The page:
A massive landslide is the latest natural disaster to hit California's Big Sur, which relies heavily on an iconic coastal highway and tourism. Plus, it adds to a record $1 billion in highway damage from one of the state's wettest winters in decades. The weekend slide in Big Sur buried a portion of Highway 1 under a 40-foot layer of rock and dirt and changed the coastline to include what now looks like a rounded skirt hem, says Susana Cruz, a rep with the state Department of Transportation. More than 1 million tons of rock and dirt tumbled down a saturated slope in an area called Mud Creek, covering a quarter-mile stretch of Highway 1, reports the AP. Authorities have no estimate on when it might re-open. "We haven't been able to go up there and assess. It's still moving," Cruz said. It's the largest mudslide she knows of in the state's history. "It's one of a kind."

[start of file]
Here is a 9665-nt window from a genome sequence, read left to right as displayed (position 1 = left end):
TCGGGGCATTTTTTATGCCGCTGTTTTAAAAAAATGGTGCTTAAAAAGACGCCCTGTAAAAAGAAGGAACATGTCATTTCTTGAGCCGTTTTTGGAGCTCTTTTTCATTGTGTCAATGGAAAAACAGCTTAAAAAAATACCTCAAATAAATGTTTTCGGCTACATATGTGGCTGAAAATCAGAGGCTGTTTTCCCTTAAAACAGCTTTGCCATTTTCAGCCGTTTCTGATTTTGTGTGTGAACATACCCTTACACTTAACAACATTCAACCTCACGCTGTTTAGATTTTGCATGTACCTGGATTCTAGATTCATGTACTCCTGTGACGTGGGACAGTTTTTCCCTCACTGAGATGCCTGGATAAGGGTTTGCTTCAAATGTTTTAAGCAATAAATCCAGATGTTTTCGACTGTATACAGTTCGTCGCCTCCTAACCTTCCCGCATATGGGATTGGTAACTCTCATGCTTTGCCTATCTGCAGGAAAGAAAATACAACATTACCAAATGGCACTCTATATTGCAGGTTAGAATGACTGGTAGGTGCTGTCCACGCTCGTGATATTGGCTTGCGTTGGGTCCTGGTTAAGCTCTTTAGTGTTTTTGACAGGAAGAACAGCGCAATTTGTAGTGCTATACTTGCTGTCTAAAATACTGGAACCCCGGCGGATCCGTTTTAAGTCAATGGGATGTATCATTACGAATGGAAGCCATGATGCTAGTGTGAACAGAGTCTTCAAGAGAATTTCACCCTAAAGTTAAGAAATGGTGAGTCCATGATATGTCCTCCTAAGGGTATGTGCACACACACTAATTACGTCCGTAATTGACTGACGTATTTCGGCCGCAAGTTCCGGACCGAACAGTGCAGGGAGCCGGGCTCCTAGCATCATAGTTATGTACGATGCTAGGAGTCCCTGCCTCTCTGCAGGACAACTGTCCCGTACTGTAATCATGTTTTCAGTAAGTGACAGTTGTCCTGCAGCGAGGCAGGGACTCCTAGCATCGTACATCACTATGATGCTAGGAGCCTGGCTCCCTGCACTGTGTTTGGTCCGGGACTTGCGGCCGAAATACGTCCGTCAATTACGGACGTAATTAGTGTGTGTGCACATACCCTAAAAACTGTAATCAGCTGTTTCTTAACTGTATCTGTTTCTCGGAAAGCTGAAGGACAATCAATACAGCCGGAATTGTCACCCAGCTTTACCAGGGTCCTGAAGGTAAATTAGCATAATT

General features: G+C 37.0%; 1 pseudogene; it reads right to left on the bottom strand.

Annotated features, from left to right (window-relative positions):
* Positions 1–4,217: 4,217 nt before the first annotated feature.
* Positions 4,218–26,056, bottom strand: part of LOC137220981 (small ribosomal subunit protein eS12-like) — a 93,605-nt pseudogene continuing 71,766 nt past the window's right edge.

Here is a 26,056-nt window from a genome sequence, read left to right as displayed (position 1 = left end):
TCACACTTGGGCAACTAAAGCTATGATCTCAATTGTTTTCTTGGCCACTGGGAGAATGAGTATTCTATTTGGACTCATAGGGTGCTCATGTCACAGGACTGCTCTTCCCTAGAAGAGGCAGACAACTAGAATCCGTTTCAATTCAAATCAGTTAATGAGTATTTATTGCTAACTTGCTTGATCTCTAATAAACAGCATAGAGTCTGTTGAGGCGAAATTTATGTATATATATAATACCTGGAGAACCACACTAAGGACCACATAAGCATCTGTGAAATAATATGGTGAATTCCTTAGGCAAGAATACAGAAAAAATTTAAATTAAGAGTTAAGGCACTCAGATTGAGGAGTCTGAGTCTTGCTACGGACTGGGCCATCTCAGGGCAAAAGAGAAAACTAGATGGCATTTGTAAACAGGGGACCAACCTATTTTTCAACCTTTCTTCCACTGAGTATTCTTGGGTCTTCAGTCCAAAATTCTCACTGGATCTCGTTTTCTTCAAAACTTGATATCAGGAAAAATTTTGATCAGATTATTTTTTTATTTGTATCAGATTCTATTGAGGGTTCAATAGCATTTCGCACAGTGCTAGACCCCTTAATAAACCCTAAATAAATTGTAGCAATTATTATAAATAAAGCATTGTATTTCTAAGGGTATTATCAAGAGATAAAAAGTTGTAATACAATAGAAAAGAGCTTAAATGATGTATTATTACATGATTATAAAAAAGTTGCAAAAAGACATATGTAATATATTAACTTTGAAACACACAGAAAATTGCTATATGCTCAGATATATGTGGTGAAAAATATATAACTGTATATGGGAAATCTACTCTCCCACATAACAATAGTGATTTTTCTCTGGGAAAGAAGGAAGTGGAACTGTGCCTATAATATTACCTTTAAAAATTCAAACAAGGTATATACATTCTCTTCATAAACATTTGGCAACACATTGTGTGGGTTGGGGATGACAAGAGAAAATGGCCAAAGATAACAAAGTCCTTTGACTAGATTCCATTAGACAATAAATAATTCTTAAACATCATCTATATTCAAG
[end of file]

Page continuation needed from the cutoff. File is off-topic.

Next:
One of California's rainiest and snowiest winters on record has broken a five-year drought, but also caused flooding and landslides and sped up coastal erosion. "This type of thing may become more frequent, but Big Sur has its own unique geology," says a district director for the California Coastal Commission. "A lot of Big Sur is moving; you just don't see it." This winter has been particularly rough for Big Sur. Repeated landslides and floods have taken out bridges and highways, closed campgrounds, and forced resorts to shut down temporarily. Even before the weekend damage, the state had closed the Highway 1 along Mud Creek to repair buckled pavement and remove debris after an earlier slide. Authorities removed work crews from the area last week after realizing that saturated soil was increasingly unstable.